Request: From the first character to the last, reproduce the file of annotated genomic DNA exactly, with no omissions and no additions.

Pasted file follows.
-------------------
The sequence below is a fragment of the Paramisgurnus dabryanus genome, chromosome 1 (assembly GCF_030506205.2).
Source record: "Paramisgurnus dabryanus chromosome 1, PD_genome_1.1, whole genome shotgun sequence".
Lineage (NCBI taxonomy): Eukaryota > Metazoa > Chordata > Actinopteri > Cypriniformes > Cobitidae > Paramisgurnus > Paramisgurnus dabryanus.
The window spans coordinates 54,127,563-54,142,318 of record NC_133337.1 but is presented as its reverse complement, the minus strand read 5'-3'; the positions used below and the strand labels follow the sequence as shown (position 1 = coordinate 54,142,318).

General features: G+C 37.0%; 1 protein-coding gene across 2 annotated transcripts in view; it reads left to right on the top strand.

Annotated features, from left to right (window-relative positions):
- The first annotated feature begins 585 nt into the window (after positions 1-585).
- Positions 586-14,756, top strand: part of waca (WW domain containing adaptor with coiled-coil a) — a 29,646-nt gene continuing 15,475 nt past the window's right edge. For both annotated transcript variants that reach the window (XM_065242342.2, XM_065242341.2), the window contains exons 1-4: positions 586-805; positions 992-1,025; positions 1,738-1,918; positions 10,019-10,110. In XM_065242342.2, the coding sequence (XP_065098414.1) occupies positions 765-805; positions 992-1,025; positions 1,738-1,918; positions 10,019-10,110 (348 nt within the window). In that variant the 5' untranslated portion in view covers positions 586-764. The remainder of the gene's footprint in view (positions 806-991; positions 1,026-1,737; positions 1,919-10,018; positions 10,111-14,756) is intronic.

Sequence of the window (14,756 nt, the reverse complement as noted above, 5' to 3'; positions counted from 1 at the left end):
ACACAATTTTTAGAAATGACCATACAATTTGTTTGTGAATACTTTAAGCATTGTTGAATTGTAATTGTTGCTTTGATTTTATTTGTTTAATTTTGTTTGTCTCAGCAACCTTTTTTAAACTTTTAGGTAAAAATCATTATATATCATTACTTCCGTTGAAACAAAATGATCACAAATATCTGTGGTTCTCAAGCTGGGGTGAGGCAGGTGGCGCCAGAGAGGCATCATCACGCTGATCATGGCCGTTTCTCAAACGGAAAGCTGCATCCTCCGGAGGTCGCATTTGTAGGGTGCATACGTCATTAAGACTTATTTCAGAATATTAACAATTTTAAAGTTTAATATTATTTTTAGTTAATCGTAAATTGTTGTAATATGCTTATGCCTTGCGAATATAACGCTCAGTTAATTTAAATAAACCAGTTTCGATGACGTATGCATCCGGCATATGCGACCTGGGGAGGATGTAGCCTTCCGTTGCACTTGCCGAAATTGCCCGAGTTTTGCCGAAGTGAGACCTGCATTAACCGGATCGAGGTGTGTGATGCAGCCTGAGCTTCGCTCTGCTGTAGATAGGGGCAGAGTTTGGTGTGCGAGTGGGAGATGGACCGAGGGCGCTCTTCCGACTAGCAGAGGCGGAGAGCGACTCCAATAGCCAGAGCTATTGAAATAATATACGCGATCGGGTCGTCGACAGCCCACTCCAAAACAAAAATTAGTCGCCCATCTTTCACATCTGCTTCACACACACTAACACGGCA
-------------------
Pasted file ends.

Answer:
The sequence below is a fragment of the Paramisgurnus dabryanus genome, chromosome 1 (assembly GCF_030506205.2).
Source record: "Paramisgurnus dabryanus chromosome 1, PD_genome_1.1, whole genome shotgun sequence".
Lineage (NCBI taxonomy): Eukaryota > Metazoa > Chordata > Actinopteri > Cypriniformes > Cobitidae > Paramisgurnus > Paramisgurnus dabryanus.
The window spans coordinates 54,127,563-54,142,318 of record NC_133337.1 but is presented as its reverse complement, the minus strand read 5'-3'; the positions used below and the strand labels follow the sequence as shown (position 1 = coordinate 54,142,318).

General features: G+C 37.0%; 1 protein-coding gene across 2 annotated transcripts in view; it reads left to right on the top strand.

Annotated features, from left to right (window-relative positions):
- The first annotated feature begins 585 nt into the window (after positions 1-585).
- Positions 586-14,756, top strand: part of waca (WW domain containing adaptor with coiled-coil a) — a 29,646-nt gene continuing 15,475 nt past the window's right edge. For both annotated transcript variants that reach the window (XM_065242342.2, XM_065242341.2), the window contains exons 1-4: positions 586-805; positions 992-1,025; positions 1,738-1,918; positions 10,019-10,110. In XM_065242342.2, the coding sequence (XP_065098414.1) occupies positions 765-805; positions 992-1,025; positions 1,738-1,918; positions 10,019-10,110 (348 nt within the window). In that variant the 5' untranslated portion in view covers positions 586-764. The remainder of the gene's footprint in view (positions 806-991; positions 1,026-1,737; positions 1,919-10,018; positions 10,111-14,756) is intronic.

Sequence of the window (14,756 nt, the reverse complement as noted above, 5' to 3'; positions counted from 1 at the left end):
ACACAATTTTTAGAAATGACCATACAATTTGTTTGTGAATACTTTAAGCATTGTTGAATTGTAATTGTTGCTTTGATTTTATTTGTTTAATTTTGTTTGTCTCAGCAACCTTTTTTAAACTTTTAGGTAAAAATCATTATATATCATTACTTCCGTTGAAACAAAATGATCACAAATATCTGTGGTTCTCAAGCTGGGGTGAGGCAGGTGGCGCCAGAGAGGCATCATCACGCTGATCATGGCCGTTTCTCAAACGGAAAGCTGCATCCTCCGGAGGTCGCATTTGTAGGGTGCATACGTCATTAAGACTTATTTCAGAATATTAACAATTTTAAAGTTTAATATTATTTTTAGTTAATCGTAAATTGTTGTAATATGCTTATGCCTTGCGAATATAACGCTCAGTTAATTTAAATAAACCAGTTTCGATGACGTATGCATCCGGCATATGCGACCTGGGGAGGATGTAGCCTTCCGTTGCACTTGCCGAAATTGCCCGAGTTTTGCCGAAGTGAGACCTGCATTAACCGGATCGAGGTGTGTGATGCAGCCTGAGCTTCGCTCTGCTGTAGATAGGGGCAGAGTTTGGTGTGCGAGTGGGAGATGGACCGAGGGCGCTCTTCCGACTAGCAGAGGCGGAGAGCGACTCCAATAGCCAGAGCTATTGAAATAATATACGCGATCGGGTCGTCGACAGCCCACTCCAAAACAAAAATTAGTCGCCCATCTTTCACATCTGCTTCACACACACTAACACGGCA